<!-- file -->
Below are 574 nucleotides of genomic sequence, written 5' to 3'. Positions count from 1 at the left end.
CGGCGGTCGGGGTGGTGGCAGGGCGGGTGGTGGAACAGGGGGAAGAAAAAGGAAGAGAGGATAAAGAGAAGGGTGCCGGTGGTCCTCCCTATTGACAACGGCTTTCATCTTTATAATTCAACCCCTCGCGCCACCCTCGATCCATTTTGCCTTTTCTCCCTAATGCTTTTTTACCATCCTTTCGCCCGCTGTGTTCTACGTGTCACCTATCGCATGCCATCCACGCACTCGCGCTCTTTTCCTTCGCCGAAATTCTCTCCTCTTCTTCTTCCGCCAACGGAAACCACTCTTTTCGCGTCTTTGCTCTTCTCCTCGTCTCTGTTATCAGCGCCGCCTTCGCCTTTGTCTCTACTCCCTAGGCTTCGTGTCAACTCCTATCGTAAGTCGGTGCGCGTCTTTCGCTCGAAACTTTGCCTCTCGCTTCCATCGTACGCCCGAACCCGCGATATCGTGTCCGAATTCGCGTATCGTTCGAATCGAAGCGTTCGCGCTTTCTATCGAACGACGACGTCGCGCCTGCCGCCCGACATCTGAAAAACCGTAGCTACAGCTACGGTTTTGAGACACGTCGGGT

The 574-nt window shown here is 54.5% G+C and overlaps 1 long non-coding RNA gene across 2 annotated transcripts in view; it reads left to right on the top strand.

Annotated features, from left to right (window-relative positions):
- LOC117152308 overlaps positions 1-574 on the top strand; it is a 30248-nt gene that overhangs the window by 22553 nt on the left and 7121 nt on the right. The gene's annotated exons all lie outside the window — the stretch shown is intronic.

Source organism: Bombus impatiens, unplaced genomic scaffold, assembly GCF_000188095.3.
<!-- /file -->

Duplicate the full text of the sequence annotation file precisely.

Below are 574 nucleotides of genomic sequence, written 5' to 3'. Positions count from 1 at the left end.
CGGCGGTCGGGGTGGTGGCAGGGCGGGTGGTGGAACAGGGGGAAGAAAAAGGAAGAGAGGATAAAGAGAAGGGTGCCGGTGGTCCTCCCTATTGACAACGGCTTTCATCTTTATAATTCAACCCCTCGCGCCACCCTCGATCCATTTTGCCTTTTCTCCCTAATGCTTTTTTACCATCCTTTCGCCCGCTGTGTTCTACGTGTCACCTATCGCATGCCATCCACGCACTCGCGCTCTTTTCCTTCGCCGAAATTCTCTCCTCTTCTTCTTCCGCCAACGGAAACCACTCTTTTCGCGTCTTTGCTCTTCTCCTCGTCTCTGTTATCAGCGCCGCCTTCGCCTTTGTCTCTACTCCCTAGGCTTCGTGTCAACTCCTATCGTAAGTCGGTGCGCGTCTTTCGCTCGAAACTTTGCCTCTCGCTTCCATCGTACGCCCGAACCCGCGATATCGTGTCCGAATTCGCGTATCGTTCGAATCGAAGCGTTCGCGCTTTCTATCGAACGACGACGTCGCGCCTGCCGCCCGACATCTGAAAAACCGTAGCTACAGCTACGGTTTTGAGACACGTCGGGT

The 574-nt window shown here is 54.5% G+C and overlaps 1 long non-coding RNA gene across 2 annotated transcripts in view; it reads left to right on the top strand.

Annotated features, from left to right (window-relative positions):
- LOC117152308 overlaps positions 1-574 on the top strand; it is a 30248-nt gene that overhangs the window by 22553 nt on the left and 7121 nt on the right. The gene's annotated exons all lie outside the window — the stretch shown is intronic.

Source organism: Bombus impatiens, unplaced genomic scaffold, assembly GCF_000188095.3.